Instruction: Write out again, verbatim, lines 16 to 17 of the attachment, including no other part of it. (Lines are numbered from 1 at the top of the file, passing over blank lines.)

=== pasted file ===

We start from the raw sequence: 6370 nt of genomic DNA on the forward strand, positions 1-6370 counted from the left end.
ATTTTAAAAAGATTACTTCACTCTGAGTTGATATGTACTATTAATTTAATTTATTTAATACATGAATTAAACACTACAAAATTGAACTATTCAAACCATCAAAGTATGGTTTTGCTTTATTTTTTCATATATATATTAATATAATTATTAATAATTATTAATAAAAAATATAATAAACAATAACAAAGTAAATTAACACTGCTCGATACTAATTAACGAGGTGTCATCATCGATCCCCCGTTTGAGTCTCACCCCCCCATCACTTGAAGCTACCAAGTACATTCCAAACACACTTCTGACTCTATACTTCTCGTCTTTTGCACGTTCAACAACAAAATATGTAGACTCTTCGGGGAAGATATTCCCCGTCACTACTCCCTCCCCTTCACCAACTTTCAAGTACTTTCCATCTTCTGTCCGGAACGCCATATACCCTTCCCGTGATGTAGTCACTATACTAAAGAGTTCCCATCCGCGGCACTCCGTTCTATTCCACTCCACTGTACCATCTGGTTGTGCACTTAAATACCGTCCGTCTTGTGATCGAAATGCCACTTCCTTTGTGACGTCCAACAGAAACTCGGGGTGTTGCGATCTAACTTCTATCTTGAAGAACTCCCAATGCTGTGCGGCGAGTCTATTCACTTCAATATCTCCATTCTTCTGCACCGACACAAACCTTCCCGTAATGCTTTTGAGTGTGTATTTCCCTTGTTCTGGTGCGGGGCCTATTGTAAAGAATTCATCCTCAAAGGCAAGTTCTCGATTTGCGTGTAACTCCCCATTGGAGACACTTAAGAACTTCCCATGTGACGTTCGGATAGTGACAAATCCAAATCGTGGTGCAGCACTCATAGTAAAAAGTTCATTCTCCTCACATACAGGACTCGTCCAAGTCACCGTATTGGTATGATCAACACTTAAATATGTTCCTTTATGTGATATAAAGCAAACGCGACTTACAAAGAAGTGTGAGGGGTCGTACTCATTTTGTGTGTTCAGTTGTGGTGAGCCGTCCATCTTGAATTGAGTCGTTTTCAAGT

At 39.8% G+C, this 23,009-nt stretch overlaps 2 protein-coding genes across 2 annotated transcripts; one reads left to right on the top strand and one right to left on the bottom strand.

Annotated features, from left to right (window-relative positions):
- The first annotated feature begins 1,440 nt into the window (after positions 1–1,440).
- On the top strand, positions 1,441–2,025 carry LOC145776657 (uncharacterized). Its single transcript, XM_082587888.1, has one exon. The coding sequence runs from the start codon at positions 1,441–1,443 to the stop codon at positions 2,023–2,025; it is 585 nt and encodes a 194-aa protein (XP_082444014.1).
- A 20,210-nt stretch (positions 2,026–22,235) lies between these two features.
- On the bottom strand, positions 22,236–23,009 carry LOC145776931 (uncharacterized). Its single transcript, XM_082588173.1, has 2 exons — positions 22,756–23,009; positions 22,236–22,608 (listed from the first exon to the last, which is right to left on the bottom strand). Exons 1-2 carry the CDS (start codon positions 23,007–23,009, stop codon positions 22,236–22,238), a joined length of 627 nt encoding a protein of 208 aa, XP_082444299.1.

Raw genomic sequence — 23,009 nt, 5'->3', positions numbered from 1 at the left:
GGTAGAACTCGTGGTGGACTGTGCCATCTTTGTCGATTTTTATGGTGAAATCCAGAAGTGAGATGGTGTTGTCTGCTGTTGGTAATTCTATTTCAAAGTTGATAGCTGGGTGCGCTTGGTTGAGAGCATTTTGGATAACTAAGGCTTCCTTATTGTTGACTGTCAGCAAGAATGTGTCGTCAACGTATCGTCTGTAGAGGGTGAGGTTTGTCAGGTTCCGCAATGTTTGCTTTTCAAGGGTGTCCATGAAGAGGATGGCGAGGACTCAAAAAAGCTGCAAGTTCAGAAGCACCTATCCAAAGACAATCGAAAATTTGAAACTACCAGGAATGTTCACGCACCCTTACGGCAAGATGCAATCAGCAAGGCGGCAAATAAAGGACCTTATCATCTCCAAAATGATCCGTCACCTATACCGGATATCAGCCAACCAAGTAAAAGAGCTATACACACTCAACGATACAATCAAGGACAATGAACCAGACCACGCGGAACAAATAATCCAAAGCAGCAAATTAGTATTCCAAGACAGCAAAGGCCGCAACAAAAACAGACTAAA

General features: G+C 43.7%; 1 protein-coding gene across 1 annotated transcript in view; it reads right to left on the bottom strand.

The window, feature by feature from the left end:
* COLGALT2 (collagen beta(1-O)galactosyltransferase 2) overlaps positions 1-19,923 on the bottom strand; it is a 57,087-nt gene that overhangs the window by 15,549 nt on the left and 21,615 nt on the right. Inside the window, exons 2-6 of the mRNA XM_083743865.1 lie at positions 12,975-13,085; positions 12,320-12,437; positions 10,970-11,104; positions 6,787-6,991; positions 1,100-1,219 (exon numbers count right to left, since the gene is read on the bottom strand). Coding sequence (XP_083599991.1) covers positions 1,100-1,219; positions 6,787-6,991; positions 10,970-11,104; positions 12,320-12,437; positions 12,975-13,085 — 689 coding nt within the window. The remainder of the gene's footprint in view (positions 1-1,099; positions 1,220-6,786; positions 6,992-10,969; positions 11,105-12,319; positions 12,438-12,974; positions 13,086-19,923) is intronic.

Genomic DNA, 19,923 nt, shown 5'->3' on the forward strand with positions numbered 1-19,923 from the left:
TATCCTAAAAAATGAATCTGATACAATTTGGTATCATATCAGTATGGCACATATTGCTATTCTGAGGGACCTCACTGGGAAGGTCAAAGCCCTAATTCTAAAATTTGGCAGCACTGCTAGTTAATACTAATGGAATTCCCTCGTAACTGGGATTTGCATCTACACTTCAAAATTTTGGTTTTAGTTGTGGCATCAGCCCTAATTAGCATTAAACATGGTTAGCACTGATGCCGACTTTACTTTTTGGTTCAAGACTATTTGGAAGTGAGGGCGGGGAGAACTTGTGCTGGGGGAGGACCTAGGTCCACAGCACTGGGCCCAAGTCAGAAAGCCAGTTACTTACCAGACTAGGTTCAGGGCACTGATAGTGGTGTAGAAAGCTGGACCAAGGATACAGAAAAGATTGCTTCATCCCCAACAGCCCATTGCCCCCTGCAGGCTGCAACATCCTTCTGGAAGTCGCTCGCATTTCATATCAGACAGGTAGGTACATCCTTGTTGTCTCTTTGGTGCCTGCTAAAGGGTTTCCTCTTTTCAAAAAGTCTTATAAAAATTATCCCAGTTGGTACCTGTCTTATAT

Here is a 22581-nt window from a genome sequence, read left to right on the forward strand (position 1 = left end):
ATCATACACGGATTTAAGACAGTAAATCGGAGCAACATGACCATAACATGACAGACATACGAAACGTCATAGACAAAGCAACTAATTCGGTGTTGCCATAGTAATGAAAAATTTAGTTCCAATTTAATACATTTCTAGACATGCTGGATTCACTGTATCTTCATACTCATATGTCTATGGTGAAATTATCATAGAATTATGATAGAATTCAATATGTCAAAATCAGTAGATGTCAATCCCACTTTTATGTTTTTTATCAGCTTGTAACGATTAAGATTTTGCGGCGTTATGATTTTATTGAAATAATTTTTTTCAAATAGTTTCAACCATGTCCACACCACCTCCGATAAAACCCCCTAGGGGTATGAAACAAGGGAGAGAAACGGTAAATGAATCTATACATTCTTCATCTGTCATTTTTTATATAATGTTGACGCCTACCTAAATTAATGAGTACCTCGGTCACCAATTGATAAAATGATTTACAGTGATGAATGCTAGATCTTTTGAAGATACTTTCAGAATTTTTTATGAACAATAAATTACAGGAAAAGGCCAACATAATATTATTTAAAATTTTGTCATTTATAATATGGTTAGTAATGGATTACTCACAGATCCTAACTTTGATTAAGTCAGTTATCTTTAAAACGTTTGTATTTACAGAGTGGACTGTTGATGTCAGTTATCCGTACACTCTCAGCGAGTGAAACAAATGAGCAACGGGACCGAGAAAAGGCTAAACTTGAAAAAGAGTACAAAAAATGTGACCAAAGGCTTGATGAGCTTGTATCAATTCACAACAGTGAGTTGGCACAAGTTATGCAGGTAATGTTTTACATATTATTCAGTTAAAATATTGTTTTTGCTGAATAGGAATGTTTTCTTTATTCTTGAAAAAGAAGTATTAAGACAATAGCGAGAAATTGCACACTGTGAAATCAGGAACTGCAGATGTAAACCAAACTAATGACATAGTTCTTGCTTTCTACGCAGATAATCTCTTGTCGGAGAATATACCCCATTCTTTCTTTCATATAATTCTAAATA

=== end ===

Here is a 22581-nt window from a genome sequence, read left to right on the forward strand (position 1 = left end):
ATCATACACGGATTTAAGACAGTAAATCGGAGCAACATGACCATAACATGACAGACATACGAAACGTCATAGACAAAGCAACTAATTCGGTGTTGCCATAGTAATGAAAAATTTAGTTCCAATTTAATACATTTCTAGACATGCTGGATTCACTGTATCTTCATACTCATATGTCTATGGTGAAATTATCATAGAATTATGATAGAATTCAATATGTCAAAATCAGTAGATGTCAATCCCACTTTTATGTTTTTTATCAGCTTGTAACGATTAAGATTTTGCGGCGTTATGATTTTATTGAAATAATTTTTTTCAAATAGTTTCAACCATGTCCACACCACCTCCGATAAAACCCCCTAGGGGTATGAAACAAGGGAGAGAAACGGTAAATGAATCTATACATTCTTCATCTGTCATTTTTTATATAATGTTGACGCCTACCTAAATTAATGAGTACCTCGGTCACCAATTGATAAAATGATTTACAGTGATGAATGCTAGATCTTTTGAAGATACTTTCAGAATTTTTTATGAACAATAAATTACAGGAAAAGGCCAACATAATATTATTTAAAATTTTGTCATTTATAATATGGTTAGTAATGGATTACTCACAGATCCTAACTTTGATTAAGTCAGTTATCTTTAAAACGTTTGTATTTACAGAGTGGACTGTTGATGTCAGTTATCCGTACACTCTCAGCGAGTGAAACAAATGAGCAACGGGACCGAGAAAAGGCTAAACTTGAAAAAGAGTACAAAAAATGTGACCAAAGGCTTGATGAGCTTGTATCAATTCACAACAGTGAGTTGGCACAAGTTATGCAGGTAATGTTTTACATATTATTCAGTTAAAATATTGTTTTTGCTGAATAGGAATGTTTTCTTTATTCTTGAAAAAGAAGTATTAAGACAATAGCGAGAAATTGCACACTGTGAAATCAGGAACTGCAGATGTAAACCAAACTAATGACATAGTTCTTGCTTTCTACGCAGATAATCTCTTGTCGGAGAATATACCCCATTCTTTCTTTCATATAATTCTAAATA